This traditional bakery in Chorio makes the famous local delicasy called Ladenia, which is made made of dough, fresh tomato, onion and olive oil. Here you can also find tirenia (a local cheese pie), Elenia (bread filled with olives from Koroni) and rusks with lentisk seeds. They also make bread cookies with elaborate designs that offer to weddings.
Stavento Café (Chorio)
Stavento is an all day cafe bar that serves juices and coffees during the day and drinks at night. It is located in front of the Odigitria church, in the alleyways of Chorio. Stavros, the owner, lives permanently on the island with his family. This was our daily stop for coffee.
Stavento Ice Cream (Chorio)
Near the central square of Kimolos (Kambos square) you will find Stavento Ice Cream run by Smaragda, Stavros’s wife. Smaragda makes the ice cream herself and it tastes heavenly.
Agora Cocktail Bar (Chorio)
This all day café bar located in the central Agora and opposite the castle seves breakfast, light dishes and desserts during the day and an amazing selection of cocktails and other spirits at night.
Kali Kardia “Bohoris” Restaurant (Chorio)
Located in Kambos square in Chorio this family run taverna operates since 1924. It serves a selection of Greek cooked dishes (magirefta). Here you will taste the best mousaka on the island, goat stew, imam, and other traditional flavours. Inside the taverna you will find an old juke box where you can play a song or two.
Palaia Agora (Chorio)
Located next to the castle, Palaia Agora is the place to eat the traditional Greek souvlaki and Greek salad.
Restaurant Sardis (Alyki)
Located in Alyki beach, this family run restaurant run by Beba and her family serves fresh fish, local delicacies (ladenia, pitarakia) and meat dishes. We also had the chance to try some of the restaurants specialities the lobster and shrimp spaghetti. They also have rooms to let.
Meltemi restaurant is located at the edge of Chorio overlooking the village and the Aegean sea. It is run by the young talented chef Avgoustis Galanos who took over the restaurant from his parents and has managed to present the traditional Greek dishes in a more modern “gourmet” way very successfully. I will never forget the Kimolos salad made with watermelon and quinoa. I also liked the stuffed pork with sun dried tomatoes and local cheese and the spaghetti with basil, tomatoes, pine nuts and Kimolian cheese.
Kyma Restaurant (Psathi)
Located in Psathi (port), this family run restaurant with tables on the sand serves fresh fish and traditional Greek dishes. I really enjoyed the fresh barbounia fish, the traditional pie and the stuffed aubergines.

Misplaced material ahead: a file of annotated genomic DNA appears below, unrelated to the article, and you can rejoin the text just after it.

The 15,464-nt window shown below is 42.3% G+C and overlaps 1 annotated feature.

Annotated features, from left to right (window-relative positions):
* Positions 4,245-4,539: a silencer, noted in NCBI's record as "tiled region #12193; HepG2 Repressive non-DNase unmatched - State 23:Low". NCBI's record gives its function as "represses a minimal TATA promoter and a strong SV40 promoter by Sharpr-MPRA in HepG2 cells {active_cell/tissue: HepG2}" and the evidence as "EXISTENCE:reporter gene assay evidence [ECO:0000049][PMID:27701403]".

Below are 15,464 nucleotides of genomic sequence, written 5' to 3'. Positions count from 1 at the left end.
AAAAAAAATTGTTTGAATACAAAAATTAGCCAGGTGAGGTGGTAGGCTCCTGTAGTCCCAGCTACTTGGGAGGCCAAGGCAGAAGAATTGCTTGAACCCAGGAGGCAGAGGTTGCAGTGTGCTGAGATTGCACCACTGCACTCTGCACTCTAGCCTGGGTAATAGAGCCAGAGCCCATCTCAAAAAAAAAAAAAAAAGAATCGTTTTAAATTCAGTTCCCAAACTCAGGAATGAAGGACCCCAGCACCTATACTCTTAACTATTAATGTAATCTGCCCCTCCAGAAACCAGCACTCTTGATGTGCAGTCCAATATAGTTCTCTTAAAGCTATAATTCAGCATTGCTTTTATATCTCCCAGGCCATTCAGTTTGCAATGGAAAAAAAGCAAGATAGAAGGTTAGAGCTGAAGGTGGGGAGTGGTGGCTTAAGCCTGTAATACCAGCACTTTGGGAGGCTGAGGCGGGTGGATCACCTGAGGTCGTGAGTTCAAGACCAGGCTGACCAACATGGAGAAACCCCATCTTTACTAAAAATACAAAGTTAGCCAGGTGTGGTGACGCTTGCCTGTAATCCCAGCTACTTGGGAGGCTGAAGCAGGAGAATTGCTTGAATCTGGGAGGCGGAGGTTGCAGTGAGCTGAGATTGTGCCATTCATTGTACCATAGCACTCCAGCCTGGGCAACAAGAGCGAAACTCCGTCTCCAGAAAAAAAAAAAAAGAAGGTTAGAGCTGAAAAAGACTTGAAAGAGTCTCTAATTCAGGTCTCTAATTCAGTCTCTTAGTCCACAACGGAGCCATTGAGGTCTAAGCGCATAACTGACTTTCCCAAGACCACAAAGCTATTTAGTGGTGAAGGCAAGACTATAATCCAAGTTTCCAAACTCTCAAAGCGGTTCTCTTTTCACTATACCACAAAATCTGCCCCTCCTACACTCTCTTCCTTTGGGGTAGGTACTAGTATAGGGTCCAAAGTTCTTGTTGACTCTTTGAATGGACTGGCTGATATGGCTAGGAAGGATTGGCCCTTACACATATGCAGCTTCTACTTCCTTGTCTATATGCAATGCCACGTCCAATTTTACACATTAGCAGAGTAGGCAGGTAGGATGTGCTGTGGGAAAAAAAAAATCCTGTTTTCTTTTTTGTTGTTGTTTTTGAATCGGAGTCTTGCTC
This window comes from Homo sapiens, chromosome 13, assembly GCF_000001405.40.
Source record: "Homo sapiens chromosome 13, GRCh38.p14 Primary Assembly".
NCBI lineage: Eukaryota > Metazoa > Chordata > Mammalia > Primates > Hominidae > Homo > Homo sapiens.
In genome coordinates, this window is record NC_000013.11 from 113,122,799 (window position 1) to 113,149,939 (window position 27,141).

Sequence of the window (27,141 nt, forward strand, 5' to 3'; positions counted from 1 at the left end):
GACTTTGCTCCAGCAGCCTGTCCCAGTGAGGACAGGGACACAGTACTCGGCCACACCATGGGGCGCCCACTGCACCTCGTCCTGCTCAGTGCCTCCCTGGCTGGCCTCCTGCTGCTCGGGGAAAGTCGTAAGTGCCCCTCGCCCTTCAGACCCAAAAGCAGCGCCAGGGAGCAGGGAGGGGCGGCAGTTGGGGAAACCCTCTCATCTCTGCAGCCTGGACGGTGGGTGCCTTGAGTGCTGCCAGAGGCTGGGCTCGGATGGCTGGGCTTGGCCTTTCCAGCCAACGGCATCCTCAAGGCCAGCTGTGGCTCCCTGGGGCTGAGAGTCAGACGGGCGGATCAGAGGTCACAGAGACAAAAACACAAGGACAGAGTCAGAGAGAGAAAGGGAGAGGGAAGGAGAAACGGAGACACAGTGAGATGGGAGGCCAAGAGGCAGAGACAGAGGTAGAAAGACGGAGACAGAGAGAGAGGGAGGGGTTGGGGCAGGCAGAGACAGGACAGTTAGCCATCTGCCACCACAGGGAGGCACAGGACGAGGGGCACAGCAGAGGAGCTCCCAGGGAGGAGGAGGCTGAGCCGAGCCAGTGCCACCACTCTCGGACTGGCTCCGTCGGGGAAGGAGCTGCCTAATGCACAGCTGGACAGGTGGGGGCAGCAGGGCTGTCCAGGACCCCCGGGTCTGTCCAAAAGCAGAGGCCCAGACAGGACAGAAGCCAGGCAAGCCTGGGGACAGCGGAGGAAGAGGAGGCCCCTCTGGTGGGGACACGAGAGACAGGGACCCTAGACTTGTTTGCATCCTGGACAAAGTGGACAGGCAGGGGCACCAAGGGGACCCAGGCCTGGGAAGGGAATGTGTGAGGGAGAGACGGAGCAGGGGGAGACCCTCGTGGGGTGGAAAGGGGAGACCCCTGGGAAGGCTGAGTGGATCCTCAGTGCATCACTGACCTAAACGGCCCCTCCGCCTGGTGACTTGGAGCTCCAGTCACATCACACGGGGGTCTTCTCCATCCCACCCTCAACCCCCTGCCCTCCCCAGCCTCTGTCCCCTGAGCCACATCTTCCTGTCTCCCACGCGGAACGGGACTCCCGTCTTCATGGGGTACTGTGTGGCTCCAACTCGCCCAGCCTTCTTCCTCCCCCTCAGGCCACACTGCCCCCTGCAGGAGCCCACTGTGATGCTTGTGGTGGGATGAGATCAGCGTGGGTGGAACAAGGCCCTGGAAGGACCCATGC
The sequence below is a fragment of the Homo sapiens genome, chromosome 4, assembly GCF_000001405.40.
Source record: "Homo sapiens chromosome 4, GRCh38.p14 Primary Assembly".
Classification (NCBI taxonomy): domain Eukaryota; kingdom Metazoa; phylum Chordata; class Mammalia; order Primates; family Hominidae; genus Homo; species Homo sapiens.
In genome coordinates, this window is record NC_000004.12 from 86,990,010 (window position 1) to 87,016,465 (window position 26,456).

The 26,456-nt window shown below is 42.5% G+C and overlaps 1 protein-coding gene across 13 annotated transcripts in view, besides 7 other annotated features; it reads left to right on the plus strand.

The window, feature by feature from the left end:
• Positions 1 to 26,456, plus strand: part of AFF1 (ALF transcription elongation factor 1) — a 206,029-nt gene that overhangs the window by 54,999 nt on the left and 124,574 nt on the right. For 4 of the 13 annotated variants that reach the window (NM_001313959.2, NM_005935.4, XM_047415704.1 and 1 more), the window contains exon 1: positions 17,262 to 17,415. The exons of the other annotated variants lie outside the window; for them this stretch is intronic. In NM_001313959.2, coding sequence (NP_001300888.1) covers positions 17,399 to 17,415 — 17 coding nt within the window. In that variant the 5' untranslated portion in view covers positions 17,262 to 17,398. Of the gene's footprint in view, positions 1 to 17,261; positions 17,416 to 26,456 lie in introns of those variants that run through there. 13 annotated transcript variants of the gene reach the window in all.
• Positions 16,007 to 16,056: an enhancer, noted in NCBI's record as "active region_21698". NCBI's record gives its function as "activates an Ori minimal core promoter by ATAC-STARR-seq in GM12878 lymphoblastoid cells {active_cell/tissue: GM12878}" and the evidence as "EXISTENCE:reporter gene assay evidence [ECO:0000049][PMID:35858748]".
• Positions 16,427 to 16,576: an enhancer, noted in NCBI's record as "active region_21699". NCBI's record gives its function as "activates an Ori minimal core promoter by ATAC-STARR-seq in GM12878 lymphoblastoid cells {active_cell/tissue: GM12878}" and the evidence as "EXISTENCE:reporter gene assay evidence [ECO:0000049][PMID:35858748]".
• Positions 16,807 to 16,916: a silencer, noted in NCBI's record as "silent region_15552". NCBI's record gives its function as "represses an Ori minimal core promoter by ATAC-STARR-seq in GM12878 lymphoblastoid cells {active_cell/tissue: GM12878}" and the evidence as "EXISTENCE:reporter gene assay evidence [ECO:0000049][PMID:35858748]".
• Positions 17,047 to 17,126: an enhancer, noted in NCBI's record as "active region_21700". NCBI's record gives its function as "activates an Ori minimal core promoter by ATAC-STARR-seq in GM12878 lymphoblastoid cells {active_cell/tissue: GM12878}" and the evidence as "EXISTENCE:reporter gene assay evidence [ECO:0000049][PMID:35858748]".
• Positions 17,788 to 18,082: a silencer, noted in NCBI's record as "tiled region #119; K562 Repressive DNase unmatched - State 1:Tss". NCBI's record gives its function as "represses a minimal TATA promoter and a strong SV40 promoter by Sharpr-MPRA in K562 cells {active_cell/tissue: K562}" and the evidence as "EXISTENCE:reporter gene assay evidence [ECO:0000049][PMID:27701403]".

Restaurant Postali (Psathi)
This all day cafe -bar and restaurant is the first thing you will see when you arrive in Kimolos as it is right on the port. We bought sandwiches from here which we ate on a secluded beach and on another occasion we had a delicious lunch with fresh salad, local cheeses and a variety of grilled meat.
Where to stay in Kimolos
There are several different hotel options in Kimolos. The Aria Hotels have eight different hotels; some of us stayed at the Kimolos Blue hotel, which is near Chorio. The remainder of the group stayed at Kimolia Gi, which is near Prassa.
Kimolos Blue Hotel
Kimolos Blue is located at Aliki Beach and has eleven rooms surrounding a private garden and pool.
Kimolia Gi is located on a family farm near Prassa Beach. The four spacious studios are crafted with sustainable materials with respect to the local environment. The farm serves an organic breakfast with their own produce and eggs, and also makes their own wine.
The Windmill is a boutique hotel with just five rooms, located within one of Kimolos’s restored windmills on a cliffside overlooking the port of Kimolos at Psathi.
I fell in love with Kimolos! It is unspoilt and quiet, with friendly people, nice beaches, and great food. Despite the extensive tourism in the rest of the Cyclades, like on Mykonos, Naxos and Santorini, Kimolos remains a local island with a rich heritage and a unique culture. I recommend stopping at Kimolos for a few days on your tour of the Greek Islands!
I would like to thank the Afentakeion foundation, for inviting us to Kimolos. Mania Tsavlidou, Dimitris Papadimitriou, and Dimitris Ventouris for showing us around the island, the mayor of the island Mr. Konstantinos Ventouris and the residents of the island for their warm hospitality. Mr Fotis Marinakis, from Kimolistes for the hiking and open air cinema, Zante Ferries for our transportation, Aria Hotels and Kimolia Gi for our stay.